Interview with the GIBCA team and curator Elvira Dyangani Ose
Earlier this fall the curator Elvira Dyngani Ose did a research trip that took her to several locations in Sweden. In conversation with GIBCA she talks about her impressions of Sweden, its art scene and the questions that she thinks will be central to GIBCA 2015.
GIBCA: On the 24th of September 2014, the Göteborg International Biennial for Contemporary Art (GIBCA) team had the great pleasure of introducing you as curator of GIBCA 2015 at a launch event at Röda Sten Konsthall. There you had the opportunity, for the first time, to talk to the public about your ideas for the upcoming edition of the Biennial, including the complex notion of “history writing” which GIBCA 2015 will focus on. Why do you want to challenge and explore the notion of “history writing”?
Elvira Dyangani Ose: I have always assured my commitment to artists and artworks that inscribe certain events, individuals and communities into history. In the cases that I consider most successful and daring, the emphasis is on more than just the presentation of legitimate evidence of such episodes and its protagonists. Rather, the emphasis is on questioning the systems of power that effectively silence, marginalize and remove certain individuals, communities and events from the historical equation in the first place.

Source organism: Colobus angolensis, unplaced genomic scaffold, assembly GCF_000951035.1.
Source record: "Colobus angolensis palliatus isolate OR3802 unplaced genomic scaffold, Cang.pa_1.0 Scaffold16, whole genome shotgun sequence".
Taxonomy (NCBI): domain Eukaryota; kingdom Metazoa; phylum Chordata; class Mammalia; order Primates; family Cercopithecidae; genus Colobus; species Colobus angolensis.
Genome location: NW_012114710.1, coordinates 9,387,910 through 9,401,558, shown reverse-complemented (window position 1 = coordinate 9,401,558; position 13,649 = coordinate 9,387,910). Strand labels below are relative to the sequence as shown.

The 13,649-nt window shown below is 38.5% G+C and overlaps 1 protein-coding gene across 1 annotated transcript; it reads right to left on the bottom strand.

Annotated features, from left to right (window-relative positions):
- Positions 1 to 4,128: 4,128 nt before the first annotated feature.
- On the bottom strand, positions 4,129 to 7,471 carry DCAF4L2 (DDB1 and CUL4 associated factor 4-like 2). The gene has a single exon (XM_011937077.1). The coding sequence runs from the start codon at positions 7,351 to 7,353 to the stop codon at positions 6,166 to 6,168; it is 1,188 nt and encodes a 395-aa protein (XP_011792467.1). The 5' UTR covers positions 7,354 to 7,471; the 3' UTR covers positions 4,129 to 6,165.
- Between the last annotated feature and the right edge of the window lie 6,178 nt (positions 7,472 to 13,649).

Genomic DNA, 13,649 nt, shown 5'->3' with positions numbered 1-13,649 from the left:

Being myself part of such community – as a Black scholar and curator, post-colonial subject and African – made me fully aware, at a certain point in my career, of the power implicit in this binary narrative and the nature of some institutions able to consolidate that power. It was in arts and culture (and in particular in the work of modern and contemporary artists, writers, thinkers and performers from Africa and its Diaspora) that I found poetical and political responses to some of the concerns I had as a human being. Then, my focus was to transform that Blackness, African-ness and post-colonial character – like some of these practitioners have done – into decisive tools to engage with the world at large: challenging that labeling, re-appropriating it and building on a certain notion of togetherness that subvert the us-and-them rhetoric. And it is from the vantage point of this togetherness, from the desire of imagining history as a participatory experience, that I would like for GIBCA 2015 to explore and challenge history writing.